Instead of spraying champagne all around the Wrigley Field clubhouse, Jon Lester had a gaudy 2016 World Series ring on his right hand as he placed a Miller Lite can on the ledge of an empty locker and began talking with the waiting reporters.
Instead of wearing goggles and a soaking-wet, officially-licensed T-shirt on Wednesday night, Lester had already showered and changed into a gray windowpane jacket and dress pants for the business trip to Washington. Whatever happens next to the defending champs, it’s out of his hands.
Will the Cubs regret playing their Lester card too early against the Nationals? Who knows? That’s the nature of unpredictable playoff baseball and the “barroom banter” manager Joe Maddon likes to reference after growing up in Pennsylvania’s blue-collar, coal-mining region.
But Lester emerging from the bullpen in the fifth inning and getting 10 straight outs sure looked like a statement on how much the Cubs wanted to end this National League Division Series and avoid Thursday night’s Game 5 at Nationals Park.
“I don’t know,” Lester said after a 5-0 loss. “I just do what I’m told. I don’t even know what today is, what, Wednesday? I asked Monday night if they wanted me in the ‘pen on Tuesday and we got rained out. They came to me yesterday and said: ‘Hey, you’re in there tomorrow.’
“Like I said, I don’t ask questions. I don’t really read into things. They wanted me down there, and Joe called my name, so you got to try to go out there and do your job. I was able to keep us in it there until the end.”
Exactly one year to the day the Cubs pulled off a stunning ninth-inning comeback at AT&T Park to eliminate the even-year San Francisco Giants – and avoid a bad-vibes elimination game against Johnny Cueto at Wrigley Field – Maddon felt the sense of urgency to use Lester as a $155 million lefty reliever.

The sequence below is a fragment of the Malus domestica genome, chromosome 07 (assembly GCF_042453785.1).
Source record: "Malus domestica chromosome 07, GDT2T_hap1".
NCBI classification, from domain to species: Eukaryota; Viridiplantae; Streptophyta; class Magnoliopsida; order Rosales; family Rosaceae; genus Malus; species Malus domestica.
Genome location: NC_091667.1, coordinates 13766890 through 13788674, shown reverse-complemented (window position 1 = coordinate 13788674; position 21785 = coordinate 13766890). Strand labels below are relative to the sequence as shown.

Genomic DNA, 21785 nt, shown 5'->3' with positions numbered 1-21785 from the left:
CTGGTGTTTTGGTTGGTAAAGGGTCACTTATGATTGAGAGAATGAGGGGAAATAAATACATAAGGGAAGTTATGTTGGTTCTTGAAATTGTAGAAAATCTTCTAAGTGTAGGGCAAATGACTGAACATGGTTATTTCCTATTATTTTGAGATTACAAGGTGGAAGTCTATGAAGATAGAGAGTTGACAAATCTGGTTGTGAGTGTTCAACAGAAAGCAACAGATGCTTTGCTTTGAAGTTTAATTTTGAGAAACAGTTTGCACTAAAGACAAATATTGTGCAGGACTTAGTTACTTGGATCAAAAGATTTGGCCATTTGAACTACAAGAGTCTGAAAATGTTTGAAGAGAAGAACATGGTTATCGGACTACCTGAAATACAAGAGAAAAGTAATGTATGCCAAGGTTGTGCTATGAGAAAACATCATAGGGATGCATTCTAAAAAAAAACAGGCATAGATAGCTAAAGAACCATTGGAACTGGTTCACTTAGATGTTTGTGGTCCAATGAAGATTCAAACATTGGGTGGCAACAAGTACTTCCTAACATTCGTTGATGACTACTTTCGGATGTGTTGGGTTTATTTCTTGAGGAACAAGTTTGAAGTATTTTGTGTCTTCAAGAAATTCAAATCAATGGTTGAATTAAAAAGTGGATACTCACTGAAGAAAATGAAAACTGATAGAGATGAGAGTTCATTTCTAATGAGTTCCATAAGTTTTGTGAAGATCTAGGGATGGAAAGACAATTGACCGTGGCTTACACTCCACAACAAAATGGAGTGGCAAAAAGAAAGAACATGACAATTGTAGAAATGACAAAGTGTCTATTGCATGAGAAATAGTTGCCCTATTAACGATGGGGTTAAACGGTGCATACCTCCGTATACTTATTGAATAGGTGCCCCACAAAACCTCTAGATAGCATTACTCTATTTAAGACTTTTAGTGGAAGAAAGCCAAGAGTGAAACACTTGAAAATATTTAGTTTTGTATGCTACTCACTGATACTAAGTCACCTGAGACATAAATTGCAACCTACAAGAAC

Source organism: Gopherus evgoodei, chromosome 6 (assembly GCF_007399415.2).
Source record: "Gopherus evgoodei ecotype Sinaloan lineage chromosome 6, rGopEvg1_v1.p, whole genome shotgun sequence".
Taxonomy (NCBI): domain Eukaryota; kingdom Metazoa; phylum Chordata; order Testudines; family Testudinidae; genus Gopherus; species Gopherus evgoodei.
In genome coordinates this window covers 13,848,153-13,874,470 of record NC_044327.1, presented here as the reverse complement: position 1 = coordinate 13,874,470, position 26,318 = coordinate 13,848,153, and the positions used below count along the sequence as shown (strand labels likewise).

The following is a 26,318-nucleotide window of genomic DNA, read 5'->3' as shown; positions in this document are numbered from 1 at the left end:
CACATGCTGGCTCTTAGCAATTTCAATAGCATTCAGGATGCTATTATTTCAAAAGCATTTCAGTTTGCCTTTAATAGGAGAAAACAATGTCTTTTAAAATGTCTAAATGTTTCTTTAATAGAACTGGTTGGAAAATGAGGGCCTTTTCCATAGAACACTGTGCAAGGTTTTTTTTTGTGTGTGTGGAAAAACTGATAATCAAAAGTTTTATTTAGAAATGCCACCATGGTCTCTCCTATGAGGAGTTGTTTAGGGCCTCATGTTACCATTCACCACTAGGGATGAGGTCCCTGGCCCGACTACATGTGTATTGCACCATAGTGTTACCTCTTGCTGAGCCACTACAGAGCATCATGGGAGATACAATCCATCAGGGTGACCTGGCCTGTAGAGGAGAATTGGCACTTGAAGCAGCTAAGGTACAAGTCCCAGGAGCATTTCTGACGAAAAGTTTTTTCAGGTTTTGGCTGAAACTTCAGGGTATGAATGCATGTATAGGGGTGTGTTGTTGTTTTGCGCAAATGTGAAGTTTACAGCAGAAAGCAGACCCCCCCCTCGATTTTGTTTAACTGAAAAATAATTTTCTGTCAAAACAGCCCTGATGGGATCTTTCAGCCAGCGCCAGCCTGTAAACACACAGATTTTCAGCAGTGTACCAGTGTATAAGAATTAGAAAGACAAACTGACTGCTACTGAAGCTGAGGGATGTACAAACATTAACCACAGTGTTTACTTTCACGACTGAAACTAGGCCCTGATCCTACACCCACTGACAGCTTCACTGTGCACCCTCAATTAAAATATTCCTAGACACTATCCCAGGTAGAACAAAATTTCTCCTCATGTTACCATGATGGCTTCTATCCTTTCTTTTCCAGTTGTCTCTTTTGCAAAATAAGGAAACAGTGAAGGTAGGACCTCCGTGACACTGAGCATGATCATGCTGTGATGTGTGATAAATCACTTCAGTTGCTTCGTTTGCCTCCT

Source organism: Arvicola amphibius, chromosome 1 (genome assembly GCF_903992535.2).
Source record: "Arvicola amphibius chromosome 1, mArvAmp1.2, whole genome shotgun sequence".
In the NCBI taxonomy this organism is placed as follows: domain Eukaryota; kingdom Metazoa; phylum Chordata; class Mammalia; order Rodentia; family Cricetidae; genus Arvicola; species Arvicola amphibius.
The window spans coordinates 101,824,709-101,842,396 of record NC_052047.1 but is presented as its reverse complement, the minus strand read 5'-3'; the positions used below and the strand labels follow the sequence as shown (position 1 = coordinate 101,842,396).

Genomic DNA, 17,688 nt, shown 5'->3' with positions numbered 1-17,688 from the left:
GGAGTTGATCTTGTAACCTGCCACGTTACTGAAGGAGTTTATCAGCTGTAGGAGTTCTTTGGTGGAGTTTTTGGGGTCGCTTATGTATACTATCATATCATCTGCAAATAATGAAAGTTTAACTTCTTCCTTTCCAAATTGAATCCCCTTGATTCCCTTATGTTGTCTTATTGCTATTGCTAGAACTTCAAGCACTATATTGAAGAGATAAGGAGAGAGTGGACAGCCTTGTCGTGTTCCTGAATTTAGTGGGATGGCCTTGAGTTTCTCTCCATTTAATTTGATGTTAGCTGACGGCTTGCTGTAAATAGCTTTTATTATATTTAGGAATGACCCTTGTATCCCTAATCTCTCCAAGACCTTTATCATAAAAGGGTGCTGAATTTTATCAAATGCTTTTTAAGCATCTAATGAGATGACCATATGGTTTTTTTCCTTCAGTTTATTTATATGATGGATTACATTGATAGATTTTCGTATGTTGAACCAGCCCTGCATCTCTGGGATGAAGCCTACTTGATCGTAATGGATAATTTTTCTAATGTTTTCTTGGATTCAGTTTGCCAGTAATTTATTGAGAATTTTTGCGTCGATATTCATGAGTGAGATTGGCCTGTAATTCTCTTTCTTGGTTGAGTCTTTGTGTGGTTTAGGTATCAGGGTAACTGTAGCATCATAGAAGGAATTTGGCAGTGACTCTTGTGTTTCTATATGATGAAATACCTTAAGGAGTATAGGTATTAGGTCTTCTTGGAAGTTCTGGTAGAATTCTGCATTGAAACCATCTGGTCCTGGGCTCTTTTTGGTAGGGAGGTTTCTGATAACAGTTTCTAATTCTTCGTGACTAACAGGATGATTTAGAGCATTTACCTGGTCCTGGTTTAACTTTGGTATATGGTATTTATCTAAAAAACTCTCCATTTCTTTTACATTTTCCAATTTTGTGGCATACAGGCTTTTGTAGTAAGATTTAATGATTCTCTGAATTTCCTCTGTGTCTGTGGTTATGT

The Cubs took into account their Game 5 alignment – Kyle Hendricks (1.98 ERA in eight career playoff starts) with Jose Quintana (zero relief appearances in the last five seasons) waiting in the wings – plus Jake Arrieta seeing his first action since Sept. 25 as he recovered from a Grade 1 right hamstring strain.
Arrieta battled, needing 90 pitches to get through four innings on a day where Stephen Strasburg drew all the pregame attention. Arrieta worked around five walks and allowed only one unearned run when Ryan Zimmerman’s two-out chopper bounced off the heel of shortstop Addison Russell’s glove in the third inning.
“I was in the bullpen, so you never really know,” said Lester, who didn’t get the clean inning Maddon promised against the Cleveland Indians in that World Series Game 7. “Any time you have a plan, just like last year when you’re in the ‘pen, it never really goes according to plan, so you make adjustments.
“We made adjustments and ended up out there a little bit sooner than we all thought.”
Just before 5 p.m., Jason Aldean’s “Gonna Know We Were Here” started blasting on the Wrigley Field sound system, the warm-up signal for Lester’s country hardball. Now batting: Bryce Harper, who chucked his bat toward the visiting dugout after lifting a harmless flyball to shallow left field.
Lester retired the first 10 batters he faced until giving up a walk to Zimmerman in the eighth inning. Lester got so far outside of his comfort zone that he made two pickoff throws to first base, the first one getting mock cheers – a recognition of the yips – and the second one leading to a standing ovation after Anthony Rizzo dropped the tag on Zimmerman’s left foot and a Cub challenge overturned the call on the field.
Lester tipped his cap when he walked off the mound and back to the dugout, leaving a runner on for Carl Edwards Jr. with two outs in a one-run game. Things quickly got out of control, with All-Star closer Wade Davis taking over in the middle of an at-bat in a bases-loaded situation and giving up a grand slam to Michael A. Taylor.
If the Cubs find themselves in another emergency situation on Thursday night, they can’t realistically expect to use one of the best big-game pitchers of this generation.
“I have no idea, I haven’t talked to anybody,” Lester said. “I don’t know how many pitches I threw (55), but I would imagine I’m probably not involved. We’ll see tomorrow. I’ll do whatever I can to be ready and to be available. But I would imagine that’s probably an argument that I won’t win.”
This is probably the ending Cubs vs. Nationals deserves.
“Both sides – if that side’s honest over there – thought this would be a good series,” Lester said. “Nobody thought it was going to be a three-and-done-type series. It’s two heavyweights going at it. And we’re going to the last round.
“It should be exciting TV.”
Lester will be watching, just like the rest of us.